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Original Research: ASTHMA |

Airway Remodeling Measured by Multidetector CT Is Increased in Severe Asthma and Correlates With Pathology

Ravi S. Aysola, MD; Eric A. Hoffman, PhD; David Gierada, MD; Sally Wenzel, MD, FCCP; Janice Cook-Granroth; Jaime Tarsi, RN, MPH; Jie Zheng; Kenneth B. Schechtman, PhD; Thiruvamoor P. Ramkumar, PhD; Rebecca Cochran; E. Xueping, MD, PhD; Chandrika Christie; John Newell, MD, FCCP; Sean Fain, PhD; Talissa A. Altes, MD; Mario Castro, MD, MPH, FCCP
Author and Funding Information

*From the Division of Pulmonary and Critical Care Medicine (Drs. Aysola, Ramkumar, Xueping, and Castro, Ms. Tarsi, Ms. Cochran, and Ms. Christie), the Department of Radiology (Dr. Gierada), and the Division of Biostatistics (Ms. Zheng and Dr. Schechtman), Washington University School of Medicine, St. Louis, MO; the Department of Radiology (Dr. Hoffman and Ms. Cook-Granroth), Carver College of Medicine, University of Iowa, Iowa City, IA; the University of Pittsburgh Medical Center (Dr. Wenzel), Pittsburgh, PA; National Jewish Medical and Research Center (Dr. Newell), Denver, CO; the University of Wisconsin (Dr. Fain), Madison, WI; and Children's Hospital of Philadelphia (Dr. Altes), Philadelphia, PA.

Correspondence to: Mario Castro, MD, MPH, FCCP, Washington University School of Medicine, Campus Box 8052, 660 South Euclid Ave, St. Louis, MO 63110-1093; e-mail: castrom@wustl.edu


This research was supported by National Institutes of Health grants HL69149, HL64368, HL69349, HL69170, HL-69155, HL69174, HL69130, HL69167, HL69116, and HL69174–05.

Reproduction of this article is prohibited without written permission from the American College of Chest Physicians (www.chestjournal.org/misc/reprints.shtml).


Chest. 2008;134(6):1183-1191. doi:10.1378/chest.07-2779
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Background:  To prospectively apply an automated, quantitative three-dimensional approach to imaging and airway analysis to assess airway remodeling in asthma patients.

Methods:  Using quantitative software (Pulmonary Workstation, version 0.139; VIDA Diagnostics; Iowa City, IA) that enables quantitative airway segment measurements of low-dose, thin-section (0.625 to 1.25 mm), multidetector-row CT (MDCT) scans, we compared airway wall thickness (WT) and wall area (WA) in 123 subjects participating in a prospective multicenter cohort study, the National Institutes of Health Severe Asthma Research Program (patients with severe asthma, n = 63; patients with mild-to-moderate asthma, n = 35); and healthy subjects, n = 25). A subset of these subjects underwent fiberoptic bronchoscopy and endobronchial biopsies (n = 32). WT and WA measurements were corrected for total airway diameter and area: WT and WA, respectively.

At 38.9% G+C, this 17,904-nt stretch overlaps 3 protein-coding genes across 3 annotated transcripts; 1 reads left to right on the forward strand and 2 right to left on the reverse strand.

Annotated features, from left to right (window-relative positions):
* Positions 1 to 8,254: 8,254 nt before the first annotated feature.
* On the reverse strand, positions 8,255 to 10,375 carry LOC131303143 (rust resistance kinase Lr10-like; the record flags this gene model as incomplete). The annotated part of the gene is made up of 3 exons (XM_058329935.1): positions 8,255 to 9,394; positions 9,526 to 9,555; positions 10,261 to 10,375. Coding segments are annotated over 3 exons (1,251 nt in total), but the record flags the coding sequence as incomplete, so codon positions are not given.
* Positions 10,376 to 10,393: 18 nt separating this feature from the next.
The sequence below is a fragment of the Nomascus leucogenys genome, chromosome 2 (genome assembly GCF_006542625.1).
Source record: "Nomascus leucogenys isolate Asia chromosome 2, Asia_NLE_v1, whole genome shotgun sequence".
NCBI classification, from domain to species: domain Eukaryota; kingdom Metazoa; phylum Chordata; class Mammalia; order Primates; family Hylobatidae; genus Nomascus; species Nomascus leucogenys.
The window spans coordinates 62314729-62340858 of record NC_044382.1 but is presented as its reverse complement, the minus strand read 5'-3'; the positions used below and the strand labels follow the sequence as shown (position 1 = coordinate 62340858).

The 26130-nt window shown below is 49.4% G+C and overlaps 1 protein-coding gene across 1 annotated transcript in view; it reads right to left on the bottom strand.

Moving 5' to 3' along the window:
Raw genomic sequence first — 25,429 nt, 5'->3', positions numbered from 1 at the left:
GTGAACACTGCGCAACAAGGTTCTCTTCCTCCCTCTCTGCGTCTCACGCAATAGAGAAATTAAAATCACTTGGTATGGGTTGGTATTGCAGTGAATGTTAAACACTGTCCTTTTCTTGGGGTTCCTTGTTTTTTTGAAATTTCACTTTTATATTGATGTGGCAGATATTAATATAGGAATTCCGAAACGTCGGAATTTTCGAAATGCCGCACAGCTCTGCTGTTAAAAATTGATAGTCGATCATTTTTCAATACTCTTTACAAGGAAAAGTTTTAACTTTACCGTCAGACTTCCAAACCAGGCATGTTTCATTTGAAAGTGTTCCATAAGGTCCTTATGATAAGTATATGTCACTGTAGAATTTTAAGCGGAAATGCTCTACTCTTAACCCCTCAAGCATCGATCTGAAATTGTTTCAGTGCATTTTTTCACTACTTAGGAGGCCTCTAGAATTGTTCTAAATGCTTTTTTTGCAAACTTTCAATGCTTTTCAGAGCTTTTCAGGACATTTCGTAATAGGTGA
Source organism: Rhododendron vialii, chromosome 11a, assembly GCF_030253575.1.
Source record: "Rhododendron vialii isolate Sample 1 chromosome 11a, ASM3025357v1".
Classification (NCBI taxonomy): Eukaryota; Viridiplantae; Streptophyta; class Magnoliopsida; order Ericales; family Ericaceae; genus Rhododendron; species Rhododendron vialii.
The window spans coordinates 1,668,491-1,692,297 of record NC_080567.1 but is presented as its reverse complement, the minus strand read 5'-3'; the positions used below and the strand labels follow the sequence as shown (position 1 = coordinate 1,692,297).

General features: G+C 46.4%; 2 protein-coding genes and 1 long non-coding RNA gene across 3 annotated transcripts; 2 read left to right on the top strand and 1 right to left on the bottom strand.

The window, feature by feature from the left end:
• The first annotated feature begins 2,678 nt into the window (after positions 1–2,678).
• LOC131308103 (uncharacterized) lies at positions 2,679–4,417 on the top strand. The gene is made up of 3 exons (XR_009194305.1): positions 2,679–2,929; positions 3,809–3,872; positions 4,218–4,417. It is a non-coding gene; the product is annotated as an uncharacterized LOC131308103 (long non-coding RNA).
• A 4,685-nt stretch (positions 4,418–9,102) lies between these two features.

Results:  Subjects with severe asthma had a significantly greater WT% than patients with mild-to-moderate asthma and healthy subjects (17.2 ± 1.5 vs 16.5 ± 1.6 [p = 0.014] and 16.3 ± 1.2 [p = 0.031], respectively) and a greater WA percentage (WA%) compared to patients with mild-to-moderate asthma and healthy subjects (56.6 ± 2.9 vs 54.7 ± 3.3 [p = 0.005] and 54.6 ± 2.4 [p = 0.003], respectively). Both WT% and WA% were inversely correlated with baseline FEV1 percent predicted (r = −0.39, p < 0.0001 and r = −0.40, p < 0.0001, respectively) and positively correlated with response to a bronchodilator (r = 0.28, p = 0.002 and r = 0.35, p < 0.0001, respectively). The airway epithelial thickness measure on the biopsy sample correlated with WT% (r = 0.47; p = 0.007) and WA% (r = 0.52; p = 0.003). In the same individual, there is considerable regional heterogeneity in airway WT.

Conclusion:  Patients with severe asthma have thicker airway walls as measured on MDCT scan than do patients with mild asthma or healthy subjects, which correlates with pathologic measures of remodeling and the degree of airflow obstruction. MDCT scanning may be a useful technique for assessing airway remodeling in asthma patients, but overlap among the groups limits the diagnostic value in individual subjects.

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